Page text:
Despite considerable investment, access to water and sanitation in Haiti is still the lowest in the Western Hemisphere. The main challenges in achieving sustainable management of water and sanitation in Haiti are limited government capacity, low user demand for improved water and sanitation services, lack of accessible finance, poor management of water resources, and geographic vulnerability to extreme events. As a result, 58 percent of Haitians have access to basic water sources, a decrease since 1990 when the access rate was 62 percent, while only 28 percent of Haitians have access to basic sanitation. Low levels of water and sanitation services and poor hygiene practices result in high levels of diarrheal disease and malnutrition throughout Haiti, and contribute to the severity and spread of the cholera epidemic that began in Haiti in October 2010, afflicting nearly 800,000 people to date and resulting in more than 9,000 deaths.

USAID is addressing these challenges by building water and sanitation infrastructure, increasing capacity to manage service delivery, and improving the enabling environment for the sustainable implementation, operation, and maintenance of water and sanitation services. Guiding principles within the portfolio include: 1) aligning with Haiti’s new Cholera-Elimination Plan; 2) supporting decentralization within the sector; 3) using market-based approaches, where feasible, and building private-sector capacity; and 4) increasing emphasis on sanitation, including the safe disposal of waste. The primary USAID activity to support these investments is the $44 million Haiti WASH Project (subject to the availability of funding), which works in priority cholera hotspots and areas that are recovering from cyclical disasters. Other USAID activities focus on rehabilitating water-supply systems, promoting hygiene behavior change through community health workers and mass media, and supporting the promotion and sales of socially marketed household water treatment products. These activities seek to facilitate Haiti’s transition from emergency response to the sustainable delivery of water and sanitation services, and are closely aligned with the Government of Haiti’s National Cholera-Elimination Plan and other funding from Spain, the Inter-American Development Bank, and the World Bank.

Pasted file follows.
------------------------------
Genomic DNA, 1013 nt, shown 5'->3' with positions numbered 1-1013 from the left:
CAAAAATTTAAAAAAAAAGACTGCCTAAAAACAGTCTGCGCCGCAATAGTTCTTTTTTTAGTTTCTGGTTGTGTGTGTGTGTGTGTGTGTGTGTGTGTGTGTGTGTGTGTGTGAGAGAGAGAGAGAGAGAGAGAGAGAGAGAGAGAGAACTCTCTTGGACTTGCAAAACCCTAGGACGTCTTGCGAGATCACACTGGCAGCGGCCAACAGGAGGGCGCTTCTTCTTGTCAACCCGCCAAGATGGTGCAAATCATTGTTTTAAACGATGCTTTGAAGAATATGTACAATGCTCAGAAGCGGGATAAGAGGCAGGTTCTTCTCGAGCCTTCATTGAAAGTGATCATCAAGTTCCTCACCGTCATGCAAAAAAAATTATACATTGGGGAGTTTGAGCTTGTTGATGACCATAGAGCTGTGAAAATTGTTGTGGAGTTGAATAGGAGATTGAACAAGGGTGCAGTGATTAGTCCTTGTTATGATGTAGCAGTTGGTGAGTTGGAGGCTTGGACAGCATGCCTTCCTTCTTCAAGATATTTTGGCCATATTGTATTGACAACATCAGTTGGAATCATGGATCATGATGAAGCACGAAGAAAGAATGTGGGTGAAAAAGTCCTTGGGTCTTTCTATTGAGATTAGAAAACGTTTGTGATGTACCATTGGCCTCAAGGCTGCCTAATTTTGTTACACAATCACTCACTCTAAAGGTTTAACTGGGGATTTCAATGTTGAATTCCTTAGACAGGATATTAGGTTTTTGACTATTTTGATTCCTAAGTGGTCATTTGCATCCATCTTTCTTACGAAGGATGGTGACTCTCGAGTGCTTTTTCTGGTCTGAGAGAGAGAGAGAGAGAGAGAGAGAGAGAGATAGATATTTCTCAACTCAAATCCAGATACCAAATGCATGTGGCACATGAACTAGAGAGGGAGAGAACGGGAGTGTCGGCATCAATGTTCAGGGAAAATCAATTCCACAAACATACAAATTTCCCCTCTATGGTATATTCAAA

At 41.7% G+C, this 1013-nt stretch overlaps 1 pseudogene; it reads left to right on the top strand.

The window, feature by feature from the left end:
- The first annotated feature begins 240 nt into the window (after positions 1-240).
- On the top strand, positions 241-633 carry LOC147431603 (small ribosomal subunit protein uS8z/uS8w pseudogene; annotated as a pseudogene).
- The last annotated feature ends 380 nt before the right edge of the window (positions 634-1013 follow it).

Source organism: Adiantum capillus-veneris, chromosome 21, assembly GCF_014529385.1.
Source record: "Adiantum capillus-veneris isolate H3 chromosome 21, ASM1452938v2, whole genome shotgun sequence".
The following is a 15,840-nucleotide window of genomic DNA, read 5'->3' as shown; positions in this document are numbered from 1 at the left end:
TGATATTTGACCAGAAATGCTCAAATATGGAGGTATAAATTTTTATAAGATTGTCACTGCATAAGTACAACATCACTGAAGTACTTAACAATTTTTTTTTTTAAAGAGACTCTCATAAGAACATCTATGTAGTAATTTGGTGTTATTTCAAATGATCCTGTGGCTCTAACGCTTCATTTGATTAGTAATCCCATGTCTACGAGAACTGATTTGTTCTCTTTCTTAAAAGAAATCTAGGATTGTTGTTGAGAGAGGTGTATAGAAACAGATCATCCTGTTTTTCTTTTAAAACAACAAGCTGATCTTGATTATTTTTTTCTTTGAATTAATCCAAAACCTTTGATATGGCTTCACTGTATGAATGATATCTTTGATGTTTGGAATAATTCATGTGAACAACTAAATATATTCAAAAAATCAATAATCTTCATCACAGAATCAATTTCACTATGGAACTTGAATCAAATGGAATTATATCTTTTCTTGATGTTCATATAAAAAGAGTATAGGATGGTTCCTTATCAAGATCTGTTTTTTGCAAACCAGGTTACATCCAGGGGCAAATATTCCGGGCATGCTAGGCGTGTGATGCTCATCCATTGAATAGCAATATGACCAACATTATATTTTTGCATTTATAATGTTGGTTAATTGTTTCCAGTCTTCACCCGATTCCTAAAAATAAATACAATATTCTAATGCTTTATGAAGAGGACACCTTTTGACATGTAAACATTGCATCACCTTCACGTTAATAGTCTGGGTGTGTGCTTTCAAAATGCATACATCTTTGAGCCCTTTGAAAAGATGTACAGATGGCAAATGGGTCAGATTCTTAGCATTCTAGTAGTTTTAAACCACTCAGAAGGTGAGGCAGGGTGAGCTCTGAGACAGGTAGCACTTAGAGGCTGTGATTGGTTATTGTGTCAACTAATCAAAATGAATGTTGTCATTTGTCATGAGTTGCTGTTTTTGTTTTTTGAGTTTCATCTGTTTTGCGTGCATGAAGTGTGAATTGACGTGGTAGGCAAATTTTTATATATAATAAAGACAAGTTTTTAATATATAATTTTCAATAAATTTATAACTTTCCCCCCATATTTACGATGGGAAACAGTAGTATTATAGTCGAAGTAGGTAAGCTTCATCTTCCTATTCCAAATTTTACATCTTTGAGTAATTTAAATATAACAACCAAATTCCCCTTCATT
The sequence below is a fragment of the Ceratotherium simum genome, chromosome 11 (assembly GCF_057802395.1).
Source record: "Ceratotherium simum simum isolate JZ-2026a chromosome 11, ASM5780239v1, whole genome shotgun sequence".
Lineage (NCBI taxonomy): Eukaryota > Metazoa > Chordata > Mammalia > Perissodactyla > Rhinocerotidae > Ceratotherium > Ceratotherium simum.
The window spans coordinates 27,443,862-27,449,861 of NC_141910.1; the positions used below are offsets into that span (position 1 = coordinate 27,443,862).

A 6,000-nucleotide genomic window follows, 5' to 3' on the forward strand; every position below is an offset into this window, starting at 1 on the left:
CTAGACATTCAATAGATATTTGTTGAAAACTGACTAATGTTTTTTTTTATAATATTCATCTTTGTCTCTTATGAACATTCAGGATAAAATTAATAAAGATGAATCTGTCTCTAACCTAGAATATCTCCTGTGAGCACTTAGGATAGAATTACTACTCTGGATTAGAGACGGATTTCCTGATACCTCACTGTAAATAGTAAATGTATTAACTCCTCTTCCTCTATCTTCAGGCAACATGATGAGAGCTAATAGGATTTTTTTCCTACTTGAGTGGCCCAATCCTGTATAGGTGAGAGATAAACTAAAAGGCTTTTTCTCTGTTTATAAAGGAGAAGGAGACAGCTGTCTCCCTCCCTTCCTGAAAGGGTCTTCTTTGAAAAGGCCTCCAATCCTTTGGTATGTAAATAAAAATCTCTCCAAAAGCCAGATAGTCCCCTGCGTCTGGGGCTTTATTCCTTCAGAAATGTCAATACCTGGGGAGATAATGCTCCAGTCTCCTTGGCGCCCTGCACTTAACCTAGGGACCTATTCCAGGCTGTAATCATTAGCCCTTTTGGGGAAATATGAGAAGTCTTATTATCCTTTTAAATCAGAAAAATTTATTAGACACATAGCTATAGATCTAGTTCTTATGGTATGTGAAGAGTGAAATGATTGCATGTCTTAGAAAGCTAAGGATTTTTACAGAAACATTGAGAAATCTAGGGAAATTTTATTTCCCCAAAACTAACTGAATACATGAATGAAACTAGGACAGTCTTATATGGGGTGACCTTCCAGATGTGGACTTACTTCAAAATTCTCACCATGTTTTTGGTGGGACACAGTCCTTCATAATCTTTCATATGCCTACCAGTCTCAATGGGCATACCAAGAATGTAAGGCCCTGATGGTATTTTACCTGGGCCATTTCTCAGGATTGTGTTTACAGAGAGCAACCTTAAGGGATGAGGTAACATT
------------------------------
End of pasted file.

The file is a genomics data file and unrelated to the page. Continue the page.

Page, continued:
In addition to USAID’s development programming, USAID/Office of Foreign Disaster Assistance (OFDA) and U.S. Department of Health and Human Services/Centers for Disease Control and Prevention (HHS/CDC) have focused on response efforts. USAID/OFDA supported efforts to prevent the spread of cholera in 2010–2011 (and again immediately following Hurricane Matthew) by providing logistics support and relief commodities, while HHS/CDC supports surveillance and response activities.

USAID’s activities are expected to provide more than 250,000 Haitians with sustainable access to basic water supplies, and help 75,000 Haitians gain access to basic sanitation by 2022.